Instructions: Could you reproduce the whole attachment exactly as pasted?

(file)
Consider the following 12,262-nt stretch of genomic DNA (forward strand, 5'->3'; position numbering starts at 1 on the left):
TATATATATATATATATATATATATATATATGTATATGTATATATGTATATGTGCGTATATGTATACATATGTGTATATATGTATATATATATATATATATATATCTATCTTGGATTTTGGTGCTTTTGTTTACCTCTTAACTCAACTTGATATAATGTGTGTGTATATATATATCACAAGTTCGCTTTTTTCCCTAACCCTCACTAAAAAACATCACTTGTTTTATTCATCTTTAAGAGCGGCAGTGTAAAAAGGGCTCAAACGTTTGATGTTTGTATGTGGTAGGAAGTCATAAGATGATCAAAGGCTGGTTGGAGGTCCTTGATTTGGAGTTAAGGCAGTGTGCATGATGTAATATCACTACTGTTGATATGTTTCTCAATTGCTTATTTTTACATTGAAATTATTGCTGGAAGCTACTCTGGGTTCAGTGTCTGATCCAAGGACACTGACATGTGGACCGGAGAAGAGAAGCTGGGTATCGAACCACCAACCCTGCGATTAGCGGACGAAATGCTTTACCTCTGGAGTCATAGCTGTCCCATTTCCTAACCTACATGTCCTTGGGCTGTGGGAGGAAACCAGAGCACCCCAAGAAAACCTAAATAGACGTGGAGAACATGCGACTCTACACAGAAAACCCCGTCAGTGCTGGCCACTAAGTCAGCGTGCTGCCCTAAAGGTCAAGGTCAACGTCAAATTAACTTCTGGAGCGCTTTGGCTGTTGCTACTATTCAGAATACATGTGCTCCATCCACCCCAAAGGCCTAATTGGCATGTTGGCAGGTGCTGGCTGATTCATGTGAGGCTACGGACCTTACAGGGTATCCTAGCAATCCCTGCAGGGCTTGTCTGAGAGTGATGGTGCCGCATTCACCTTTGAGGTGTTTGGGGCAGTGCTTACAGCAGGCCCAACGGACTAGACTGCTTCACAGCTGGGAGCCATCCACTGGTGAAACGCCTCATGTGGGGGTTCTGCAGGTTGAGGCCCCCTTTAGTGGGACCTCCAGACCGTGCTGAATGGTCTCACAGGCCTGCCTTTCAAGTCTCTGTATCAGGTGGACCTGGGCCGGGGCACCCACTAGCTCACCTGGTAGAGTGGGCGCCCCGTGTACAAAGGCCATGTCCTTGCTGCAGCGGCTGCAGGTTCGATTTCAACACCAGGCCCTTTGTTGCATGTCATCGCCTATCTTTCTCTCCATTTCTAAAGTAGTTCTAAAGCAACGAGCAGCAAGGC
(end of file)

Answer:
Consider the following 12,262-nt stretch of genomic DNA (forward strand, 5'->3'; position numbering starts at 1 on the left):
TATATATATATATATATATATATATATATATGTATATGTATATATGTATATGTGCGTATATGTATACATATGTGTATATATGTATATATATATATATATATATATCTATCTTGGATTTTGGTGCTTTTGTTTACCTCTTAACTCAACTTGATATAATGTGTGTGTATATATATATCACAAGTTCGCTTTTTTCCCTAACCCTCACTAAAAAACATCACTTGTTTTATTCATCTTTAAGAGCGGCAGTGTAAAAAGGGCTCAAACGTTTGATGTTTGTATGTGGTAGGAAGTCATAAGATGATCAAAGGCTGGTTGGAGGTCCTTGATTTGGAGTTAAGGCAGTGTGCATGATGTAATATCACTACTGTTGATATGTTTCTCAATTGCTTATTTTTACATTGAAATTATTGCTGGAAGCTACTCTGGGTTCAGTGTCTGATCCAAGGACACTGACATGTGGACCGGAGAAGAGAAGCTGGGTATCGAACCACCAACCCTGCGATTAGCGGACGAAATGCTTTACCTCTGGAGTCATAGCTGTCCCATTTCCTAACCTACATGTCCTTGGGCTGTGGGAGGAAACCAGAGCACCCCAAGAAAACCTAAATAGACGTGGAGAACATGCGACTCTACACAGAAAACCCCGTCAGTGCTGGCCACTAAGTCAGCGTGCTGCCCTAAAGGTCAAGGTCAACGTCAAATTAACTTCTGGAGCGCTTTGGCTGTTGCTACTATTCAGAATACATGTGCTCCATCCACCCCAAAGGCCTAATTGGCATGTTGGCAGGTGCTGGCTGATTCATGTGAGGCTACGGACCTTACAGGGTATCCTAGCAATCCCTGCAGGGCTTGTCTGAGAGTGATGGTGCCGCATTCACCTTTGAGGTGTTTGGGGCAGTGCTTACAGCAGGCCCAACGGACTAGACTGCTTCACAGCTGGGAGCCATCCACTGGTGAAACGCCTCATGTGGGGGTTCTGCAGGTTGAGGCCCCCTTTAGTGGGACCTCCAGACCGTGCTGAATGGTCTCACAGGCCTGCCTTTCAAGTCTCTGTATCAGGTGGACCTGGGCCGGGGCACCCACTAGCTCACCTGGTAGAGTGGGCGCCCCGTGTACAAAGGCCATGTCCTTGCTGCAGCGGCTGCAGGTTCGATTTCAACACCAGGCCCTTTGTTGCATGTCATCGCCTATCTTTCTCTCCATTTCTAAAGTAGTTCTAAAGCAACGAGCAGCAAGGC